Page images

and equally fitting and evanescent are the memories which come up from the chambers of the past, of golden sunsets and the 'pomp of morning in the East.' ... It is quite certain, we conceive, from whatever cause the fact may arise, that there is a better feeling springing up in Great-Britain toward the lower classes. The last London Quarterly, in a review of a book written by an imprisoned radical, speaking of the higher (we should rather say upper) ranks, observes: “Let them see and consider in what aspects they are regarded by thousands upon thousands of their fellow-countrymen; and, granting that these aspects are distorted, ask deliberately whether there is no remedy within their own power for what they must feel to be about the worst mischief that could befall a nation; the habitual misunderstanding and misappreciation of certain comparatively fortunate orders of society by those less fortunate but infinitely more numerous, and including a great and rapidly increasing proportion of not merely vigorous natural talent, but talent cultivated and directed in a degree and a manner of which former generations could scarcely have anticipated the possibility. This conviction will from time to time, and in a sort of geometrical progression, be forced upon the privileged classes in England; until at length it may come to pass (God speed the day!) when they will blush to

-- link their pleasure or their pride With suffering of the meanest thing that lives.'

Modern Translations' is under advisement. Some of the errors exposed (the two especially from Jean Paul) do not strike us as so“ laughable' as they are stupid. In a late French translation of Milton's · Paradise Lost,'* Hail! horrors, hail!' is rendered thus :

Comment vous porlez-vous, les horreurs ? comment vous portez-vous ?' That is, ' How d’ye do, horrors ? how d'ye do?' . . HERE is a pleasant story from WALPOLE's correspondence. It seduced us into a hearty laugh when we were very dull and far from cheerful. Perhaps it may have a similar effect upon some temporarily lugubrious reader:

[ocr errors]

“I must add a curious story, which I believe will surprise your Italian surgeons as much as it has amazed the faculty here. A sailor who had broken his leg was advised to communicate his case to the Royal Society. The account he gave was, that having fallen from the top of the mast and fractured his leg, he had dressed it with nothing but tar and oakum, and yet in three days was able to walk as well as before the accident. The story at first appeared quite incredible, as no such efficacious qualities were known in tar, and still less in oakum; vor was a poor sailor to be credited on his own bare assertion of so wonderful a cure. The society very reasonably demanded a fuller relation, and, I suppose the corroboration of evidence. Many doubted whether the leg had been really broken. That part of the story had been amply verified. Suill it was difficult to believe that the man bad made use of no other applications than tar and oakum; and how they should cure a broken leg in three days, even if they could cure it at all, was a matter of the utmost wonder. Several letters passed between the society and the patient, who persevered in the most solemo asseverations of having used no other remedies, and it does appear beyond a doubt that the man speaks truth. It is a little uncharitable, but I fear there are surgeons who might not like this abbreviation of attendance and expense ; but, on the other hand, you will be charmed with the plain, honest simplicity of the sailor. In a postscript to his last letter he added these words: 'I forgot to tell your honors that the leg was a wooden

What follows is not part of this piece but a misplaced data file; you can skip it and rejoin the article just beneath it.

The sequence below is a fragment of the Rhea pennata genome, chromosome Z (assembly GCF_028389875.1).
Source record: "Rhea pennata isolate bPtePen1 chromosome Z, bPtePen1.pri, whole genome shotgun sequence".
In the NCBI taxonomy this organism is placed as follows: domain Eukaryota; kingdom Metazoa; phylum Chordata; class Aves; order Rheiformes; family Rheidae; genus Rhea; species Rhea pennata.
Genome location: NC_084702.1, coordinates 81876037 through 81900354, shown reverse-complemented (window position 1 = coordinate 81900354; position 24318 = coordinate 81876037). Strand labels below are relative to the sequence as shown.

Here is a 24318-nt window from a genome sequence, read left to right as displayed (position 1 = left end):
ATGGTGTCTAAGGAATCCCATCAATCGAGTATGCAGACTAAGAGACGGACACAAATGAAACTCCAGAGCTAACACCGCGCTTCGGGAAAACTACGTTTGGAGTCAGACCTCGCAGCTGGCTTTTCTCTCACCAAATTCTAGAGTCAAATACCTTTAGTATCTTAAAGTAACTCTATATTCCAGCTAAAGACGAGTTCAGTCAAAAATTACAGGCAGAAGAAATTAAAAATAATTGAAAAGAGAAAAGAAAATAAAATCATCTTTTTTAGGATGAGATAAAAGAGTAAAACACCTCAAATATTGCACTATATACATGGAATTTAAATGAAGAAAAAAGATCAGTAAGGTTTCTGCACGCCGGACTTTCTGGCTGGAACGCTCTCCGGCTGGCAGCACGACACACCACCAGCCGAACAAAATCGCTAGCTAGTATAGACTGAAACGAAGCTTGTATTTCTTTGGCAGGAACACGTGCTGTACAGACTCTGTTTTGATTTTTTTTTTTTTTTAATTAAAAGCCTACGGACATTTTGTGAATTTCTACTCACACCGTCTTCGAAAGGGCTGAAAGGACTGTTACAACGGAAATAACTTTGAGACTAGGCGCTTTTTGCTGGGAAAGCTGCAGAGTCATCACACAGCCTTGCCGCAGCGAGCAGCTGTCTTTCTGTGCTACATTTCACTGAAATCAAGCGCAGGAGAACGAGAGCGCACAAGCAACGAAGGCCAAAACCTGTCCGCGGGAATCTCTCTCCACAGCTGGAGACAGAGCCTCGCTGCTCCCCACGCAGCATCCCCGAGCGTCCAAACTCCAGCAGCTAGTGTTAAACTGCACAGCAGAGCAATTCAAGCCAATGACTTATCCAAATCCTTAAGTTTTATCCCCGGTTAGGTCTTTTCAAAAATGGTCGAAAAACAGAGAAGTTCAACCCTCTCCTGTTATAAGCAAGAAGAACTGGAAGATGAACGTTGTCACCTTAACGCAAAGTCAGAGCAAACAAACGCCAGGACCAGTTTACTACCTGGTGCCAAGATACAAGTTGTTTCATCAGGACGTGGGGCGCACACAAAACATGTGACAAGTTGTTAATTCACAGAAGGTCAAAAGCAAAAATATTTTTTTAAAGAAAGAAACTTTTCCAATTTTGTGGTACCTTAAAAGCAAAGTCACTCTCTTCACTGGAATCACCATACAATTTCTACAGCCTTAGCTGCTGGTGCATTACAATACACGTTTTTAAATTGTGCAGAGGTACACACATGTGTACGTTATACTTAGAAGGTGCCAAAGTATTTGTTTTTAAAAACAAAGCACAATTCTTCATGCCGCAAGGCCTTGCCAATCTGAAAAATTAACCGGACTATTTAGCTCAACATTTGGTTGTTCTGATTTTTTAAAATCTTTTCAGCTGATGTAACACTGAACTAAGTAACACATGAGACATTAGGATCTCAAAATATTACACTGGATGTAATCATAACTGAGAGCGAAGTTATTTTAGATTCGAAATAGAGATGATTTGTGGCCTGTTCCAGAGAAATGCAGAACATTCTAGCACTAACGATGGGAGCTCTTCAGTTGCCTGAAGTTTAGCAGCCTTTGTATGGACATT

The facts recorded in this passage from a notice of Judge HALIBURTON's last work, in a late English Review, are not iess creditable to the several countries named, than to the distinguished functionaries who represent them : 'In Europe, even the talent evinced in able journalism is often the first step to the highest niche in the temple of power and fame. If we turn our eyes to France, we see Guizot, CHATEAUBRIAND, THERS, Arago, BERANGER, ETIENNE, MAUGUIN, Odillon BARROT, and many more; in Germany, Hum. BOLDT, SCHLEGEL, GENTZ, SAVIGNY; in short, in every country the path to preferment opened by the cultivation of letters. Who is the ambassador from Russia ? A man who has isen by his pen. Who from Sweden? The historian of British India. Who from Prussia ? A professor. Who from Belgium? A man who has risen by literature. Who from France? An author and an historian. Who from America ?

An author and professor.' . WELL, reader, the first number of our Twenty-fifth Volume is before you. How does it strike you? Make your favorite contributors welcome; the admirable

* Grandfather,' the contemplative, thoughiful. St. LEGER,' “and the lave.' We shall not promise too much for the future; but “you shall see what you shall see :'

It is not the thing for us, we know it,
To crack our own trunipet up, and blow it,
But — it's the best, and time will show it,'